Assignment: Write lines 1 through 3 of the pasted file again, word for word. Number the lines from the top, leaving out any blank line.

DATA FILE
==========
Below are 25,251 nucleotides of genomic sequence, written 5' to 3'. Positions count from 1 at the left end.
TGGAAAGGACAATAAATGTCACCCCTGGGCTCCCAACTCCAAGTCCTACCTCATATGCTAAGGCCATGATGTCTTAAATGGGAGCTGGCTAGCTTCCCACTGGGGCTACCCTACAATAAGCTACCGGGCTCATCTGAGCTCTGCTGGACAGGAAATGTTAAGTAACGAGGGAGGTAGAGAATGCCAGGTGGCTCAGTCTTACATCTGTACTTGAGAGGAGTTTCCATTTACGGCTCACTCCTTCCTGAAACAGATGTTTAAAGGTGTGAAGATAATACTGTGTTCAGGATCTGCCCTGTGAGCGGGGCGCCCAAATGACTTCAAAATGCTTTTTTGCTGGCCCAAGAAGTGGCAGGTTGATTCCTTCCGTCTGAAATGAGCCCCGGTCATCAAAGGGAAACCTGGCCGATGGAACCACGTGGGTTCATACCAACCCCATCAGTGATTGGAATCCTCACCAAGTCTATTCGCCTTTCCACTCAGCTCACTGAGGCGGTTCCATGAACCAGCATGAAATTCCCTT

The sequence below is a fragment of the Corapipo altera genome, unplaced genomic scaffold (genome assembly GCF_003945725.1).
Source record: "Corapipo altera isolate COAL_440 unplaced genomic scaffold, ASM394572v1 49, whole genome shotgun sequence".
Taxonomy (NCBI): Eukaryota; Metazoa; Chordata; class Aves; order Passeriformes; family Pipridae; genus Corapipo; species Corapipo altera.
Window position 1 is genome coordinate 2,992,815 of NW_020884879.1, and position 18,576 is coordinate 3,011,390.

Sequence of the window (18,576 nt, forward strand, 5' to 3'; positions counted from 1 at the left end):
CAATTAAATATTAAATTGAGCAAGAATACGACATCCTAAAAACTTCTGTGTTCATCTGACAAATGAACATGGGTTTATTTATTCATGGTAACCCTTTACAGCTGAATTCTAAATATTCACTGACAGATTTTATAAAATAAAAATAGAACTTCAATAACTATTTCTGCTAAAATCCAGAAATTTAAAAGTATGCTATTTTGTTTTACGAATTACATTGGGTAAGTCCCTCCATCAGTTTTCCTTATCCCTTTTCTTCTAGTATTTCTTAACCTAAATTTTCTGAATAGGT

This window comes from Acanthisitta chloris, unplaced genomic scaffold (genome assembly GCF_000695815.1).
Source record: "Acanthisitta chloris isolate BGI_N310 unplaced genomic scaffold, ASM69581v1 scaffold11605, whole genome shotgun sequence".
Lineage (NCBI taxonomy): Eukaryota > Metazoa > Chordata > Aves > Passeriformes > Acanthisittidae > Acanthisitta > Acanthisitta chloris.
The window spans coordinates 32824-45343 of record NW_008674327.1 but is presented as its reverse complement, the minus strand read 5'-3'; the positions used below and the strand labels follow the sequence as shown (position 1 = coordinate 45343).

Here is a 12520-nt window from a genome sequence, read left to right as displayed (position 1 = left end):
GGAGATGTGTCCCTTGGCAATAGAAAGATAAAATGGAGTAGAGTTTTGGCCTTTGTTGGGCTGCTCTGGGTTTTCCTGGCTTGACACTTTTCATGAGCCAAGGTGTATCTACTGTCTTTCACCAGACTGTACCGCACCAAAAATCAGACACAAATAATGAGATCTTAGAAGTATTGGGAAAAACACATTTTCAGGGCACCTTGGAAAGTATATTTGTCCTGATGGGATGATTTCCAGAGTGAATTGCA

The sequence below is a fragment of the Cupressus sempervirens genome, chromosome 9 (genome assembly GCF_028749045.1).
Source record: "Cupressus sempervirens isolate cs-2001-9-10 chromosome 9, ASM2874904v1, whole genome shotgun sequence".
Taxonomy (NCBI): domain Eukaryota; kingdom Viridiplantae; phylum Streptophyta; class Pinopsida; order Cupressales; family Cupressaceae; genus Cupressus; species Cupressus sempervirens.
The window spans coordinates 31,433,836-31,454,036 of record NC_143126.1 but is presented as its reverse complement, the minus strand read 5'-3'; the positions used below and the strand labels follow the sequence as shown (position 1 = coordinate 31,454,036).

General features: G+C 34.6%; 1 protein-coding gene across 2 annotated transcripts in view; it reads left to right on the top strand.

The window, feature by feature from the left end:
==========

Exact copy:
Below are 25,251 nucleotides of genomic sequence, written 5' to 3'. Positions count from 1 at the left end.
TGGAAAGGACAATAAATGTCACCCCTGGGCTCCCAACTCCAAGTCCTACCTCATATGCTAAGGCCATGATGTCTTAAATGGGAGCTGGCTAGCTTCCCACTGGGGCTACCCTACAATAAGCTACCGGGCTCATCTGAGCTCTGCTGGACAGGAAATGTTAAGTAACGAGGGAGGTAGAGAATGCCAGGTGGCTCAGTCTTACATCTGTACTTGAGAGGAGTTTCCATTTACGGCTCACTCCTTCCTGAAACAGATGTTTAAAGGTGTGAAGATAATACTGTGTTCAGGATCTGCCCTGTGAGCGGGGCGCCCAAATGACTTCAAAATGCTTTTTTGCTGGCCCAAGAAGTGGCAGGTTGATTCCTTCCGTCTGAAATGAGCCCCGGTCATCAAAGGGAAACCTGGCCGATGGAACCACGTGGGTTCATACCAACCCCATCAGTGATTGGAATCCTCACCAAGTCTATTCGCCTTTCCACTCAGCTCACTGAGGCGGTTCCATGAACCAGCATGAAATTCCCTT

The sequence below is a fragment of the Corapipo altera genome, unplaced genomic scaffold (genome assembly GCF_003945725.1).